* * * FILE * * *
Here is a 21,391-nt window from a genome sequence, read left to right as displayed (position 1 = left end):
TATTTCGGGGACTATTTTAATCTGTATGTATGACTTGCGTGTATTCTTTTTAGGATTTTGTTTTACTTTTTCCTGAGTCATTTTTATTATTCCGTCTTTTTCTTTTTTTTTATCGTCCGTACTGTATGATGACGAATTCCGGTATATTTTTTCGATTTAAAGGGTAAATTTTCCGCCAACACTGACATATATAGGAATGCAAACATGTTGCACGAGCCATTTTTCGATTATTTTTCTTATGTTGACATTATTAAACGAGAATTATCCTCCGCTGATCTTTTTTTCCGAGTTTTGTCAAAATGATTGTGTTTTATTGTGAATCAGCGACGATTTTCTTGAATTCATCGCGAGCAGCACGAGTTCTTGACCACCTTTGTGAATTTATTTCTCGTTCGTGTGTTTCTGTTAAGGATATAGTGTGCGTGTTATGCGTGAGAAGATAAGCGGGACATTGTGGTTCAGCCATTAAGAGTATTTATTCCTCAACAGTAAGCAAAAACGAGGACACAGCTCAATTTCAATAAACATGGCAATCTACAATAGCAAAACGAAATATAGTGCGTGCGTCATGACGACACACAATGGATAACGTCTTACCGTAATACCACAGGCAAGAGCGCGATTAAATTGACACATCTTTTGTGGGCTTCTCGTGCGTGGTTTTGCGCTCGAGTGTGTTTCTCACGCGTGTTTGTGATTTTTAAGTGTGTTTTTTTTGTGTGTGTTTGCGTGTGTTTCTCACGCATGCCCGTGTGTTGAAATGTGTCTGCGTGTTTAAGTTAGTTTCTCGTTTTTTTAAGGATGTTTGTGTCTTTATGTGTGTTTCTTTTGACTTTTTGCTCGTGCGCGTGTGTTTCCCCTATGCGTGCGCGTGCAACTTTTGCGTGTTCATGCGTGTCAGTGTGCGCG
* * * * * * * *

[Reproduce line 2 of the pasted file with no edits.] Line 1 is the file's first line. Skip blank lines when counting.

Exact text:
TATTTCGGGGACTATTTTAATCTGTATGTATGACTTGCGTGTATTCTTTTTAGGATTTTGTTTTACTTTTTCCTGAGTCATTTTTATTATTCCGTCTTTTTCTTTTTTTTTATCGTCCGTACTGTATGATGACGAATTCCGGTATATTTTTTCGATTTAAAGGGTAAATTTTCCGCCAACACTGACATATATAGGAATGCAAACATGTTGCACGAGCCATTTTTCGATTATTTTTCTTATGTTGACATTATTAAACGAGAATTATCCTCCGCTGATCTTTTTTTCCGAGTTTTGTCAAAATGATTGTGTTTTATTGTGAATCAGCGACGATTTTCTTGAATTCATCGCGAGCAGCACGAGTTCTTGACCACCTTTGTGAATTTATTTCTCGTTCGTGTGTTTCTGTTAAGGATATAGTGTGCGTGTTATGCGTGAGAAGATAAGCGGGACATTGTGGTTCAGCCATTAAGAGTATTTATTCCTCAACAGTAAGCAAAAACGAGGACACAGCTCAATTTCAATAAACATGGCAATCTACAATAGCAAAACGAAATATAGTGCGTGCGTCATGACGACACACAATGGATAACGTCTTACCGTAATACCACAGGCAAGAGCGCGATTAAATTGACACATCTTTTGTGGGCTTCTCGTGCGTGGTTTTGCGCTCGAGTGTGTTTCTCACGCGTGTTTGTGATTTTTAAGTGTGTTTTTTTTGTGTGTGTTTGCGTGTGTTTCTCACGCATGCCCGTGTGTTGAAATGTGTCTGCGTGTTTAAGTTAGTTTCTCGTTTTTTTAAGGATGTTTGTGTCTTTATGTGTGTTTCTTTTGACTTTTTGCTCGTGCGCGTGTGTTTCCCCTATGCGTGCGCGTGCAACTTTTGCGTGTTCATGCGTGTCAGTGTGCGCG